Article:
The Most Important Skill to Focus on This Year

Listening, Questioning

grocery story question not listeningAt the grocery checkout stand yesterday, the friendly clerk asked the question that I know they are trained to ask, since I’ve heard it hundreds of times:

“Did you find everything you were looking for?”

I’m always friendly when I smile and answer,

“Yes, and more.” It’s a good question, IF the person asking actually cares, and listens to the answer. Just as with most questions. I’m often tempted to say, “Actually, no, I had a horrible time. Could you just please have someone go find all of these items on my list and I’ll wait here.”

Yesterday, after she had already asked the question, and proceeded to ring up four of my eight items, she asked again,

“Did you find everything OK?”

My first reaction was to laugh, and I almost said, “Now that you asked again, it reminded me that I didn’t.” But I just smiled and replied, “Yes I did, thanks.”

I’ve written about this before, and it must be fairly common since I’ve had it happen at hotel front desks, Starbucks, the hair cutting place, Subway, and others establishments. It’s routinely and habitually asking a question, and not listening to the answer.

Dangerous to be sure.

As we begin 2013, let me share some tips on the skill that is most important to your success this year:


Just Get Out of the Way

It really seems so simple. I wish I didn’t have to learn it the hard way early in my career: just shutting up and getting out of the way.

I asked a training client, “Where do you feel your people need improvement?”

He began talking, and, these are word-for-word, the answers he gave me in rapid-fired succession:

“What we would like to do is…”

“Where we are having trouble is…”

“We are weak in the area of…”

“What we are faced with is…”

I could barely write fast enough. And of course I drilled down with deeper question in each of those areas. When it came time for my recommendation, I just plugged his words back in.

It’s Not About You
Do you really hear what prospects and customers say, or do you just wait for them to finish talking so you can have your turn? Most people don’t listen with the intent to understand. Instead they filter everything through their own needs.

For example, do you say things like, “Oh, I went through the same thing. Let me tell you about it . . .”

If so, see things through your customers’ eyes.

The “Three Sentence” Rule
Here’s a useful tip on presentations and listening: Try not to make more than three statements without getting some type of feedback, or asking a question to elicit their response. This way, you ensure you’re not talking too much about irrelevant points. Hearing their feedback keeps you on track.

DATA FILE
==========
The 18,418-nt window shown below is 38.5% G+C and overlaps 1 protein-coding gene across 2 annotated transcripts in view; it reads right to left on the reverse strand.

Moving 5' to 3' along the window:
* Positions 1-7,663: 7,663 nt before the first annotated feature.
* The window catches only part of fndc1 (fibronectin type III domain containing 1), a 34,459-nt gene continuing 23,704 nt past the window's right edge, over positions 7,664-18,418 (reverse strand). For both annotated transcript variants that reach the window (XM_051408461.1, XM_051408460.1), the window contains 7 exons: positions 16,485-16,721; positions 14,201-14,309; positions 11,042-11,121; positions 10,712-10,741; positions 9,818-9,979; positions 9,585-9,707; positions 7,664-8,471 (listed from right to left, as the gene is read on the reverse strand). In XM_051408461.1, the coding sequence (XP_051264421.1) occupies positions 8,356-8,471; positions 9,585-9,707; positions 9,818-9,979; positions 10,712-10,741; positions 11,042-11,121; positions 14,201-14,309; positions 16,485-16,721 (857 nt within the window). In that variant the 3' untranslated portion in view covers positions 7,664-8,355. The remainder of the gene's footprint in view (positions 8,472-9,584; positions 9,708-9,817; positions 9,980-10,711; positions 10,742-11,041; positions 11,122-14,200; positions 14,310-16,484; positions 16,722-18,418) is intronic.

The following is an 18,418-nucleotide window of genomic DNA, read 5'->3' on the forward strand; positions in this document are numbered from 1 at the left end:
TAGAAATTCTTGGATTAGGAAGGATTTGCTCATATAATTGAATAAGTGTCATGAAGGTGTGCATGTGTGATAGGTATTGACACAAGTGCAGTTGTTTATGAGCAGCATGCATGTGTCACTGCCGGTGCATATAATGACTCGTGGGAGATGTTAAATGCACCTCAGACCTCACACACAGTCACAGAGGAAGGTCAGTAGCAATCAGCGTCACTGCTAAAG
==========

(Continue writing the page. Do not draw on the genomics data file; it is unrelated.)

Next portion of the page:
When They Mention Numbers
While on a sales call with a training prospect he said,

“There are four important things we teach our sales reps…”

You can bet I wrote as quickly as I could to get those down. And then I repeated them to be sure I understood. It might seem obvious, but this made it easy for me to tell him exactly how I would help him. A couple of points here:

-Any time someone mentions numbers, such as,
“There are three key areas we need work on…” you need to laser in with your listening.

-If they do not volunteer this info, ask for it: “What are the three areas you feel you need the most work on?”

More On Numbers” Listen, Then Multiply
When prospects and customers offer a number that represents dollars or amount of time they’re losing, wasting, or missing on a monthly basis, multiply that figure for them to point out the actual yearly total.

For example,

Prospect: “I’d say those workplace injuries probably cost us 20 hours worth of downtime per month.”

Caller: “Wow. So what you’re saying is that on a yearly basis you’re down 240 hours because of injuries.”

Listen for “Future Tense” Statements
Listen for your prospect speaking in the present or future tense regarding your product or service, or the other details that would be affected by a purchase. This means that emotionally they already have bought. They see themselves in the picture, already using your product or service. For example,
“I guess we’d make room in the back office for the unit.”

“Hmm, I’m not sure how many people I would train on that installation.”

“We will probably need to adjust our production schedule to meet the new demand.”
Think of what statements you hear that indicate emotional ownership and be on the lookout for them. Upon hearing them, move toward the solid commitment.

Make it a point to listen more in 2013, and you will certainly hear more YES answers.

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